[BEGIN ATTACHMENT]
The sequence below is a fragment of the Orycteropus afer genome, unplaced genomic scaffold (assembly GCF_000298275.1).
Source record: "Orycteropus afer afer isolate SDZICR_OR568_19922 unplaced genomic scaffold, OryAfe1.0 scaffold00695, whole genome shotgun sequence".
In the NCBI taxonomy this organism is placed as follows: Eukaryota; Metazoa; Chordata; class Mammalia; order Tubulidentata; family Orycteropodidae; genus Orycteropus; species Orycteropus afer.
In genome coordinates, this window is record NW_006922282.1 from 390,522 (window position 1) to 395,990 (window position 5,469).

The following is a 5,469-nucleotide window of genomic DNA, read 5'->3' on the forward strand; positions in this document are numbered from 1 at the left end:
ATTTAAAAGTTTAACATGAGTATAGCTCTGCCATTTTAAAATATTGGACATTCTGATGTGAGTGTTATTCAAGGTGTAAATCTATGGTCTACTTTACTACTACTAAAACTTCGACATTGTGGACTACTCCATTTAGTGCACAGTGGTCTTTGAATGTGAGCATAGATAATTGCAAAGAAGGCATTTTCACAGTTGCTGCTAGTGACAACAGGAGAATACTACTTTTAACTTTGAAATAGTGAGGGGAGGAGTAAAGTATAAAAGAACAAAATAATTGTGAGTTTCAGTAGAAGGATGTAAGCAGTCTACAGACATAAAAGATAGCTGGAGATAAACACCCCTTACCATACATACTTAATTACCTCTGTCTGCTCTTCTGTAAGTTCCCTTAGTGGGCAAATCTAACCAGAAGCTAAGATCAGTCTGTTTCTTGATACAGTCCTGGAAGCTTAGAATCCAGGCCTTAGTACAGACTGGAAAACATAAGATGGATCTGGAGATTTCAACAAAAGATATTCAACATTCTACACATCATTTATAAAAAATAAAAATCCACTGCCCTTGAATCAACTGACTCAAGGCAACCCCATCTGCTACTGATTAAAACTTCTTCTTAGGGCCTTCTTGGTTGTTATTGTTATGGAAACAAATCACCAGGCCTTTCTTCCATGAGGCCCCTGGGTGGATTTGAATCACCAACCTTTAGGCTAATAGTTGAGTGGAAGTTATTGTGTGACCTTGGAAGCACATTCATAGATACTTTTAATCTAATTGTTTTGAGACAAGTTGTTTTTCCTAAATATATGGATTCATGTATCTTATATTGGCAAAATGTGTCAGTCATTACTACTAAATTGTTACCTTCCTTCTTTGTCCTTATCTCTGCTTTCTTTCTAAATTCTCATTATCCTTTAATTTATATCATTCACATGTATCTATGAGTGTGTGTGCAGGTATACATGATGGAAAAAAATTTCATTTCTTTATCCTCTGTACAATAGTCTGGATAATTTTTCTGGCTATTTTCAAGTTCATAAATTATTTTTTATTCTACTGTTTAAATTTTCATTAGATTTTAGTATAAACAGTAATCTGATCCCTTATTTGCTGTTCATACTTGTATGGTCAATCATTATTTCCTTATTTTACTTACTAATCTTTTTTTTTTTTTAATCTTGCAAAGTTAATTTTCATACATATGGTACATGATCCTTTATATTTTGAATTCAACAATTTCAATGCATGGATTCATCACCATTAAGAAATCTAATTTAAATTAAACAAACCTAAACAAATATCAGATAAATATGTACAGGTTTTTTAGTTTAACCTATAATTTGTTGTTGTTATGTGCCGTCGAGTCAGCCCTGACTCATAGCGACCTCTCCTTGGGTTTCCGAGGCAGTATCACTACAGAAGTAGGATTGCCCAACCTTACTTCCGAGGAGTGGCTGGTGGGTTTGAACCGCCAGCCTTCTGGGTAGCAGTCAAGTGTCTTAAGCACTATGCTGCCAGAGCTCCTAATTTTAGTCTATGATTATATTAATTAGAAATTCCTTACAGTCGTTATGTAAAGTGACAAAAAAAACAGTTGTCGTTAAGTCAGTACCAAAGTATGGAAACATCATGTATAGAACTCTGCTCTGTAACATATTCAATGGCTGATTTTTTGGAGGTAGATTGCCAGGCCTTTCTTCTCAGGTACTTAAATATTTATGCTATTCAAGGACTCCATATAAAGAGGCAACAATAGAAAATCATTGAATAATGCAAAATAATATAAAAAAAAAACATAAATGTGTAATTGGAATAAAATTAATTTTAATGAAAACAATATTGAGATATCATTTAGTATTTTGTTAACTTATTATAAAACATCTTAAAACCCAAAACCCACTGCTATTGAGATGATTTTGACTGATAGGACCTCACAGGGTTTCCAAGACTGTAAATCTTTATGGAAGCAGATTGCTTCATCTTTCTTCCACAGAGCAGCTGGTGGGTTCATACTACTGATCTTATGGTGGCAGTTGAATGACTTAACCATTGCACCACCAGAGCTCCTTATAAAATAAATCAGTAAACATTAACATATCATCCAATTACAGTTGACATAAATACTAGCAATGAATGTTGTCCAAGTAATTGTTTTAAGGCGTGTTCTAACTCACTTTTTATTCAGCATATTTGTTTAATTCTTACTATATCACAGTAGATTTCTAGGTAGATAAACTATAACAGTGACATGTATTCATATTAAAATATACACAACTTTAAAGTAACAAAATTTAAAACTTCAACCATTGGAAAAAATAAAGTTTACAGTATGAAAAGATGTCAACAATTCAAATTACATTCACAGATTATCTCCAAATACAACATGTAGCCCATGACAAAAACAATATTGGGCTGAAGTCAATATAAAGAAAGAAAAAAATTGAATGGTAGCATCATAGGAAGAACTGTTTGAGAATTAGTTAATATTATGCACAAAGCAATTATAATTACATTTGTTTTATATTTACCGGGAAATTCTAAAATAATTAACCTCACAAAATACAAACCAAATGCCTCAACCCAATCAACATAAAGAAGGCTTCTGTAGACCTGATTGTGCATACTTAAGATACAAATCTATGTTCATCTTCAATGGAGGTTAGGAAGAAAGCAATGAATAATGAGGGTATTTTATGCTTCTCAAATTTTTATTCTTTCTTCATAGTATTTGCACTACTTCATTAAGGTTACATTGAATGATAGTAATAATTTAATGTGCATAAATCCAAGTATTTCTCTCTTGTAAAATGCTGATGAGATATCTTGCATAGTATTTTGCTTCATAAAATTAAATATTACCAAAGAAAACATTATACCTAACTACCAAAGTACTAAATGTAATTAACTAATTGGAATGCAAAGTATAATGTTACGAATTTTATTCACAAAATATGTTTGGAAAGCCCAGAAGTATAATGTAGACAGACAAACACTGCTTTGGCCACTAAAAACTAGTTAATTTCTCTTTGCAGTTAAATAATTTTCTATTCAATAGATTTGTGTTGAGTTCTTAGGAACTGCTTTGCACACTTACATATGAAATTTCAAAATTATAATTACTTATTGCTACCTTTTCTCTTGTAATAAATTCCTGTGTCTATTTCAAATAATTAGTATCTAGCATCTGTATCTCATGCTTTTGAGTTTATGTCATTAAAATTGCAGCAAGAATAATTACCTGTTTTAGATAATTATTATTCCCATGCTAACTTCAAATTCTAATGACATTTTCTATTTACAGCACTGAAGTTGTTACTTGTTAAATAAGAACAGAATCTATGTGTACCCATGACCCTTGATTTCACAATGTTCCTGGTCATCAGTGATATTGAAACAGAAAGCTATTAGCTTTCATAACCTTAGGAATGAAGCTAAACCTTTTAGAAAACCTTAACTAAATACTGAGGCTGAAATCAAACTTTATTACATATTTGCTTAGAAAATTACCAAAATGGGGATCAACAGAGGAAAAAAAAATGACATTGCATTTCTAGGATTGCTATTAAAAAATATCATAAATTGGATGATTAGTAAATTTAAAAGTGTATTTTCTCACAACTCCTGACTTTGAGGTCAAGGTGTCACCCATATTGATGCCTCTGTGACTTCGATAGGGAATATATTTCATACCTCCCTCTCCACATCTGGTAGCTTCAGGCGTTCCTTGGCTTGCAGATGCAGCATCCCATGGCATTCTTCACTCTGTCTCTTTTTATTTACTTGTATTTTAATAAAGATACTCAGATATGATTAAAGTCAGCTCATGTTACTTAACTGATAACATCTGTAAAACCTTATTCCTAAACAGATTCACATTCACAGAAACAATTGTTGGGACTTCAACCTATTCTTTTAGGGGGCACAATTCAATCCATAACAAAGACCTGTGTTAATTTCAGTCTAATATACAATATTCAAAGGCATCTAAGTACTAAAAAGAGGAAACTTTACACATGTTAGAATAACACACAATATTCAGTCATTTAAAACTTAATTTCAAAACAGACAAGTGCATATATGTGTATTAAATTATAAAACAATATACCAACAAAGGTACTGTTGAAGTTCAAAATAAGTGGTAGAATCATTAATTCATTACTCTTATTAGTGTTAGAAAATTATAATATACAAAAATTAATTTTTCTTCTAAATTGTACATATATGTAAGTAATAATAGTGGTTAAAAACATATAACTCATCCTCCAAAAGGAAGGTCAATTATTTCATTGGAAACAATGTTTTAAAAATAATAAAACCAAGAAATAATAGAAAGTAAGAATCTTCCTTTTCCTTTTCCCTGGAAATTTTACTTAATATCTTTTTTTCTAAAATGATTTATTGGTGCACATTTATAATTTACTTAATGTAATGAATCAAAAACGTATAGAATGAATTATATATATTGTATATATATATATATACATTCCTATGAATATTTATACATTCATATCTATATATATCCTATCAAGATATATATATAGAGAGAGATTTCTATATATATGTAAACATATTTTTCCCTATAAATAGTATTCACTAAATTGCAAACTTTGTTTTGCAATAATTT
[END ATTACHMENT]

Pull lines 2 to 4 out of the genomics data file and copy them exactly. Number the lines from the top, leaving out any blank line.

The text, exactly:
Source record: "Orycteropus afer afer isolate SDZICR_OR568_19922 unplaced genomic scaffold, OryAfe1.0 scaffold00695, whole genome shotgun sequence".
In the NCBI taxonomy this organism is placed as follows: Eukaryota; Metazoa; Chordata; class Mammalia; order Tubulidentata; family Orycteropodidae; genus Orycteropus; species Orycteropus afer.
In genome coordinates, this window is record NW_006922282.1 from 390,522 (window position 1) to 395,990 (window position 5,469).